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C++ Programming

Using destructor


I have this class:

class MyArray {
public:
        MyArray(int a) : data(new int[a]){}

        ~MyArray() {delete[] data;}

        int& operator()(int a){
                return data[a];
        }

        int operator()(int a) const{
                return data[a];
        }

private:
        int* data;

};

int main() {

        MyArray myarr(5);
return 0;

}

But when are the destructor called?

The destructor is called implicitly when the object is distroyed - how
it is destroyed does not matter.

When "myarr" goes out of scope.
On May 28, 10:05 am, desktop <f@sss.com> wrote:

> I have this class:

> class MyArray {
> public:
>         MyArray(int a) : data(new int[a]){}

          MyArray(const int a) : data(new int[a]) { }

The destructor is invoked when the object goes out of scope. In this
case it happens when main returns. Add an output (std::cout <<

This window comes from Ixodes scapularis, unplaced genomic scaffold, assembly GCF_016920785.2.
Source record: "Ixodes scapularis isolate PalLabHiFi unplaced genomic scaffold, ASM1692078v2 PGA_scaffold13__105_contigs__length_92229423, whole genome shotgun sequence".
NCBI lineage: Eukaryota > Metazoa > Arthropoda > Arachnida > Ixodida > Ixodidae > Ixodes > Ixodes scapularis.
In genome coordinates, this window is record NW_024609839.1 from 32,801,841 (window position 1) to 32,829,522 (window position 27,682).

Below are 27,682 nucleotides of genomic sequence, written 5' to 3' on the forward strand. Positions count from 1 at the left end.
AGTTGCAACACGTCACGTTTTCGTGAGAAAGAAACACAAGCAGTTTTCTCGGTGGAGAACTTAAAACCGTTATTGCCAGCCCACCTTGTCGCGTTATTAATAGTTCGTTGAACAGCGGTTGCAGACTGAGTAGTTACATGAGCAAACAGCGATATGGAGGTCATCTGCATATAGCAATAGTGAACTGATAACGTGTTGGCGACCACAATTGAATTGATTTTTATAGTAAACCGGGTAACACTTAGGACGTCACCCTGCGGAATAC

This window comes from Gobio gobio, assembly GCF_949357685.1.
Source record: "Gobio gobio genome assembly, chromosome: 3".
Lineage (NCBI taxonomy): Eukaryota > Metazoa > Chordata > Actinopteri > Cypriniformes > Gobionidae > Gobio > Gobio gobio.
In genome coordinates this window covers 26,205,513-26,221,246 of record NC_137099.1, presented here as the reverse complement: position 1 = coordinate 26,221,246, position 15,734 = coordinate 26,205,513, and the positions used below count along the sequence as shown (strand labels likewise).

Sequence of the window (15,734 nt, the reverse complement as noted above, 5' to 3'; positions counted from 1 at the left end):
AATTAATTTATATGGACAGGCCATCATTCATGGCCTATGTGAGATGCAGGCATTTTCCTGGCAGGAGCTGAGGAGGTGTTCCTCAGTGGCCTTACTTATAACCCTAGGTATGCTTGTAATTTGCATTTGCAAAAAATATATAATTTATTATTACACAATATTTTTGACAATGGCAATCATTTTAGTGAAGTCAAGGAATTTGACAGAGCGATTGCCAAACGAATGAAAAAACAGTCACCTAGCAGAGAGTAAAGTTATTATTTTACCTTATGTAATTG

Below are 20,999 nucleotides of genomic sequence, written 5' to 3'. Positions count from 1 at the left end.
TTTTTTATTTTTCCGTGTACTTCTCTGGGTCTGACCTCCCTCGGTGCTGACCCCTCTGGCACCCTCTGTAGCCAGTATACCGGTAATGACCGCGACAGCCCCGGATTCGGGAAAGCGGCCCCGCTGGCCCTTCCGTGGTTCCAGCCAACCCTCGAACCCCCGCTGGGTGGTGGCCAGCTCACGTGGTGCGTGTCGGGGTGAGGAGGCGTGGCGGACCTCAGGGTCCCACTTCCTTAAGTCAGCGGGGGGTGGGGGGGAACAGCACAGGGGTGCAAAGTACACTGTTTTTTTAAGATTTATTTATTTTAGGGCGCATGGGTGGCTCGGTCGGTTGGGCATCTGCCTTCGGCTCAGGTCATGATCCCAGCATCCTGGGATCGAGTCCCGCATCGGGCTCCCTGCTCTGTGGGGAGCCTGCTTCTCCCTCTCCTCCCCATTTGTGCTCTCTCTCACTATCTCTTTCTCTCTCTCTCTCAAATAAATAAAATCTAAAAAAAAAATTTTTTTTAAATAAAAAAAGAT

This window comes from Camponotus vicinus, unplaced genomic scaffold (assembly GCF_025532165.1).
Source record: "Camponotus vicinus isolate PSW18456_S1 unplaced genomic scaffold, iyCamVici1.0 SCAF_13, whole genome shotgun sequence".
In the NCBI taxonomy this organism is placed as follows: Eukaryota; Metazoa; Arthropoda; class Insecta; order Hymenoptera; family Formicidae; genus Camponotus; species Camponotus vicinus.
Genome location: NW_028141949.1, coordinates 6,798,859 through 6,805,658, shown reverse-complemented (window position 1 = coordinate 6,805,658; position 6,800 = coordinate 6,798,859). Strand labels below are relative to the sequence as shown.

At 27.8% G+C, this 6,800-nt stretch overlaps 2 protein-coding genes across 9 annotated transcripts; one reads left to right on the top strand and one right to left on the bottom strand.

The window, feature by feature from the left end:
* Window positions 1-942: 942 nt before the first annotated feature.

"~MyArray()";) to your d~tor to see it.

Did you mean to write int& MyArray::operator[](int a) { ... } ?

On May 28, 6:11 pm, Devon Null <theronnights@xgmailx.com> wrote:

btw, you can invoke destructor explicitly:
myarr.~MyArr();
note: in member functions you should write 'this->~MyArray();'. not
'~MyArray()' (without 'this->')

Note however that this is almost never a good idea.
On May 28, 3:02 pm, archimed7592 <archimed7@gmail.com> wrote:

and you can also jump off a skyscraper without a parachute.

> myarr.~MyArr();
> note: in member functions you should write 'this->~MyArray();'. not
> '~MyArray()' (without 'this->')

If a user of the class needs to manage the lifetime of an object, he/
she should be doing it through dynamic allocation using smart pointers
or new/delete.

"desktop" <f@sss.com> wrote in message

news:f3enk0$jgs$1@news.net.uni-c.dk...

Here is where the destructor is called.   This return statement is exiting
the function main, myarr goes out of scope, so it's destructor is called.

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